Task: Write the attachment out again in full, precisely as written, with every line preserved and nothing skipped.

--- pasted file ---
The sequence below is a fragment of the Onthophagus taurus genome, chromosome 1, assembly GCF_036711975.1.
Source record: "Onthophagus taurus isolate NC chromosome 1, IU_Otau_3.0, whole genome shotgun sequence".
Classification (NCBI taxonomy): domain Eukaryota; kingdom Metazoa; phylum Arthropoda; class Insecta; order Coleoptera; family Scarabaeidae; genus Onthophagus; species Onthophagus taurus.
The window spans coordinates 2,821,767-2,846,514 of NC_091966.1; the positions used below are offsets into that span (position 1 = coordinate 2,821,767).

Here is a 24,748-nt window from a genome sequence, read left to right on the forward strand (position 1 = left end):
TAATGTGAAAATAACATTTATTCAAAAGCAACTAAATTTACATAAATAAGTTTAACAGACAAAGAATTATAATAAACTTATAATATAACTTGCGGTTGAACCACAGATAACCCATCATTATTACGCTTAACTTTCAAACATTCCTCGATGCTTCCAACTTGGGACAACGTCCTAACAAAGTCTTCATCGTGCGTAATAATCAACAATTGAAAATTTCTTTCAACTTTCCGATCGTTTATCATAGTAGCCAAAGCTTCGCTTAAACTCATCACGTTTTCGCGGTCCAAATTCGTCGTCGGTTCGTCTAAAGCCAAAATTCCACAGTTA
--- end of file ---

The sequence below is a fragment of the Onthophagus taurus genome, chromosome 1, assembly GCF_036711975.1.
Source record: "Onthophagus taurus isolate NC chromosome 1, IU_Otau_3.0, whole genome shotgun sequence".
Classification (NCBI taxonomy): domain Eukaryota; kingdom Metazoa; phylum Arthropoda; class Insecta; order Coleoptera; family Scarabaeidae; genus Onthophagus; species Onthophagus taurus.
The window spans coordinates 2,821,767-2,846,514 of NC_091966.1; the positions used below are offsets into that span (position 1 = coordinate 2,821,767).

Here is a 24,748-nt window from a genome sequence, read left to right on the forward strand (position 1 = left end):
TAATGTGAAAATAACATTTATTCAAAAGCAACTAAATTTACATAAATAAGTTTAACAGACAAAGAATTATAATAAACTTATAATATAACTTGCGGTTGAACCACAGATAACCCATCATTATTACGCTTAACTTTCAAACATTCCTCGATGCTTCCAACTTGGGACAACGTCCTAACAAAGTCTTCATCGTGCGTAATAATCAACAATTGAAAATTTCTTTCAACTTTCCGATCGTTTATCATAGTAGCCAAAGCTTCGCTTAAACTCATCACGTTTTCGCGGTCCAAATTCGTCGTCGGTTCGTCTAAAGCCAAAATTCCACAGTTA